In a paper appearing in the latest issue of the journal Chemistry of Materials they also demonstrate that their new AI can analyse the extracted data to infer the general characteristics of classes of materials, such as the different temperature ranges that their synthesis requires or the particular characteristics of individual materials like the different physical forms they will take when their fabrication conditions vary.
In order to achieve their goals the team trained their system using a mixture of supervised and unsupervised machine learning techniques. “Supervised” simply means that the training data fed to the system was first annotated by humans, and that the system tried to find correlations between the data and the annotations, while “unsupervised” means that the training data was unannotated, and the system instead had to learn how to cluster data together according to its structural similarities.
Because “materials-recipe extraction” is a new area of AI research though Olivetti didn’t have the luxury of large, annotated data sets accumulated over years by diverse teams of researchers, so instead they had to annotate the data themselves. Ultimately this was about 100 papers, and by AI standards is a very small data set.
To improve it though they then used an algorithm that had first been developed at Google called Word2vec. Word2vec looks at the contexts in which words occur, like the words’ syntactic roles within sentences and the words around them, and groups together words that tend to have similar contexts. So, for instance, if one paper contained the sentence “We heated the Titanium Tetracholoride to 500C,” and another contained the sentence “The Sodium Hydroxide was heated to 500C,” Word2vec would group “Titanium Tetracholoride” and “Sodium Hydroxide” together.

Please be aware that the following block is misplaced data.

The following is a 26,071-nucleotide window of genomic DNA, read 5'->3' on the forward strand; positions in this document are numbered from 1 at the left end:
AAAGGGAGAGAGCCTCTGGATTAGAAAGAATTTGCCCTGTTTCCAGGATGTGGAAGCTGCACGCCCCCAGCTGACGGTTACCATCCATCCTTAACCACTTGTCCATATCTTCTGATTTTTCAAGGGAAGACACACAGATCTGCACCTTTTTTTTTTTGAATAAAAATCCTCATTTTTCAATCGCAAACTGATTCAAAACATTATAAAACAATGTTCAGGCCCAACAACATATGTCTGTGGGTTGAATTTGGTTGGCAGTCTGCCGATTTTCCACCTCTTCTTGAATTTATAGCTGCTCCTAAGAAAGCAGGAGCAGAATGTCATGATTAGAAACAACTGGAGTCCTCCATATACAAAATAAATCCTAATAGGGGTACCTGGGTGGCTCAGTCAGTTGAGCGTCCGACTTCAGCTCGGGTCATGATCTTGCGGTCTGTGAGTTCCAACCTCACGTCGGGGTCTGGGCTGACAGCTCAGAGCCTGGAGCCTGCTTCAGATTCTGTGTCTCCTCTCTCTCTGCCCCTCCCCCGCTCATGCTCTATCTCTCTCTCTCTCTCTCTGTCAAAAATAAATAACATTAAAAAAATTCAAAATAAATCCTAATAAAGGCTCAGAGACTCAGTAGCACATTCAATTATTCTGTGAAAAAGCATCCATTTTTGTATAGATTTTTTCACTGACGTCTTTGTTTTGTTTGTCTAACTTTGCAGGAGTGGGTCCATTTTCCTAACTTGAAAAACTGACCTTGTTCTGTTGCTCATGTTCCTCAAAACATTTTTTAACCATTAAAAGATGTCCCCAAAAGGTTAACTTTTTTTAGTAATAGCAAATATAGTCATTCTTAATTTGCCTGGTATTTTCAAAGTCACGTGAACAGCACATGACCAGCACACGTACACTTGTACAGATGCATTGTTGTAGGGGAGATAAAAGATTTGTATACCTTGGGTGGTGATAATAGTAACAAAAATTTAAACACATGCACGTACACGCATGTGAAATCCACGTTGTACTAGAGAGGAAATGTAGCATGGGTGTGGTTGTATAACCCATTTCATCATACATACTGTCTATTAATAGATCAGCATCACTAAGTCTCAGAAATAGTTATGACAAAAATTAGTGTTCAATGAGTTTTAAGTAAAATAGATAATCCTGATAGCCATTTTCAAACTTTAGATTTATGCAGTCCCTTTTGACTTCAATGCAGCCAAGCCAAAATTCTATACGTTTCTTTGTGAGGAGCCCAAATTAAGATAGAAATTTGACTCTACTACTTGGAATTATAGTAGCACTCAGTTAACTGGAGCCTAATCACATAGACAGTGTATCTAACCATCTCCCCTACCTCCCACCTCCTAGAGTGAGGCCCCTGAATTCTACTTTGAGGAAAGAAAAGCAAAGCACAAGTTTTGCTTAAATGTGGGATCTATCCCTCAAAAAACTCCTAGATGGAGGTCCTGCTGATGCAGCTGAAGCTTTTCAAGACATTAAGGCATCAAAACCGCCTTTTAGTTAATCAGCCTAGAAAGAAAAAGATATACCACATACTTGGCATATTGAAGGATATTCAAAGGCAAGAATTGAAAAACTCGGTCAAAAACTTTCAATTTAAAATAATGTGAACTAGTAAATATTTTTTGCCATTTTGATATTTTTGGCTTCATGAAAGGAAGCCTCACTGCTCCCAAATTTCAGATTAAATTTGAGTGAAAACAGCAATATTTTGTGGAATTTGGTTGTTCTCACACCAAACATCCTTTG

Using Word2vec all of a sudden the team were able to massively expand their training data set, and in the end they ended up being able to train it using not 100 paper, but 640,000.
However, in order to test the system’s accuracy they had to rely on the labelled data, since they had no criteria for evaluating its performance on the unlabelled data.
In those tests, the system was able to identify with 99 percent accuracy the paragraphs that contained recipes, and to label with 86 percent accuracy the words within those paragraphs.
The team now hope that further work will improve the system’s accuracy, and they’re now exploring a number of deep learning techniques that they hope could come up with new material recipes for new materials that aren’t mentioned in existing literature.
“This is landmark work,” says Ram Seshadri, the Fred and Linda R. Wudl Professor of Materials Science at the University of California at Santa Barbara, “the authors have taken on the difficult and ambitious challenge of capturing, using AI, strategies used for the preparation of new materials. The work demonstrates the power of machine learning, but it would be accurate to say that the eventual judge of success or failure would require convincing practitioners that the utility of such methods can enable them to abandon their more instinctual approaches.”
So who knows, as MIT and AI continue to push the boundaries we might one day soon see the emergence of new, previously unimaginable metamaterials, programmable materials and maybe even new self-healing materials, to name just a few, and since materials are at the heart of everything that mankind produces it’s quite easy to see how MIT’s work here could one day, quite literally, touch every person on Earth.